I knew from reading set lists that two of the three encore songs are “Livin’ On A Prayer” and “Wanted: Dead or Alive” (this was also obvious, don’t get me wrong). So, when the first encore song was “When We Were Beautiful,” I decided to leave, as I’d see the last two songs the next night up closer. As a result, I missed a second encore of “Run Rudolf Run” (Chuck Berry cover), “In These Arms,” and “Love's the Only Rule.” I was very upset to miss “In These Arms,” but I don’t get the number of obscure covers Bon Jovi does. I guess at least they didn’t do “My Ding A Ling,” but I am a big Chuck Berry fan, and I don’t even know that song. Either way, so long as they are skipping some hits, they don’t need to have four cover songs in a set list, in my opinion. The following night, I was hoping they’d play longer, and do “Dry County” and “Runaway,” as they’d done neither the night before. Apparently, none of the songs I’d have tended to ask for, we requested (for the record), “Runaway,” “In and Out of Love,” “Tokyo Road,” “Let it Rock,” “Social Disease,” “Women in Love,” and “Blame It on the Love of Rock n' Roll”). I arrived at 4:30 to be lead to the dinner, which turned out to be finger foods, but was actually pretty decent. I did question the wisdom of free alcohol for two hours before the show to the people closest to the band, but, whatever. Some people definitely looked tanked. To add insult to injury, it proceeded to get wet and windy. My messenger bag was quite nice, but it turned out my $100 of merch took the form of a card usable on the website (meaning I had to wait, could only get tour stuff left over after the shows, and had to include postage in that cost). So I was glad I’d bought my stuff before.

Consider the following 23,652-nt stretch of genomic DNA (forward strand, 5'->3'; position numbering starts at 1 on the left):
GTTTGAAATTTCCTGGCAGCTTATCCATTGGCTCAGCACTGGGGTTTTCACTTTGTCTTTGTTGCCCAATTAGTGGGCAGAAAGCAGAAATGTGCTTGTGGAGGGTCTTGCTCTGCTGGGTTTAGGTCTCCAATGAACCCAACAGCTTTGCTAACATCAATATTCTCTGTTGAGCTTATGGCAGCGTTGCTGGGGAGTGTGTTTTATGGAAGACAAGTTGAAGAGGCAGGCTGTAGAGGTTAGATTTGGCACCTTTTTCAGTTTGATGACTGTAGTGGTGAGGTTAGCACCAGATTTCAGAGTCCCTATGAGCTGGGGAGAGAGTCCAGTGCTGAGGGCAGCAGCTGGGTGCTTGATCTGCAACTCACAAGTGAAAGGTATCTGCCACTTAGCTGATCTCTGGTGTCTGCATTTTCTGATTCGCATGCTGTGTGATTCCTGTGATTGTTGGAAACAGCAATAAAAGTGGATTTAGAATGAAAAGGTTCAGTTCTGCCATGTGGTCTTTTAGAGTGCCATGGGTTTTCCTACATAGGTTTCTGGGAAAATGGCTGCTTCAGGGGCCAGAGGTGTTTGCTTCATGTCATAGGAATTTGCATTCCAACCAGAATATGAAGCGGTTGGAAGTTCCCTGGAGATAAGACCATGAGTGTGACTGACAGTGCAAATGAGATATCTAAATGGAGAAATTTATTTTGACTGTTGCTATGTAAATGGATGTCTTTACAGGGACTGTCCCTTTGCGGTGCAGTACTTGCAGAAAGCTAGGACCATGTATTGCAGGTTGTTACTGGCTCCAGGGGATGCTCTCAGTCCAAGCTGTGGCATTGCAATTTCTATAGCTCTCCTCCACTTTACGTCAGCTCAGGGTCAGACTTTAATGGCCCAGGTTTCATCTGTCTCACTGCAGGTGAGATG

Being up close was a whole lot better, obviously, but I was hard right, meaning that my view was across the stage, so I could see Jon, but not Richie for most of the night. I also did not realize that as well as a bass player who is, in theory, not in the band, they have a third guitarist (in that Jon is no slouch on guitar now), who also sings a lot of backing. Here are the songs I heard the second night that were not played the first:
Raise Your Hands
Thorn in My Side
Blaze of Glory
Captain Crash & the Beauty Queen From Mars
Bad Medicine / Roadhouse Blues
Hallelujah (Leonard Cohen cover)
What Do You Got?
Squeeze Box (The Who cover) (acoustic)
Something to Believe In
Someday I'll Be Saturday Night
I Love This Town
Wanted Dead or Alive
Livin' On A Prayer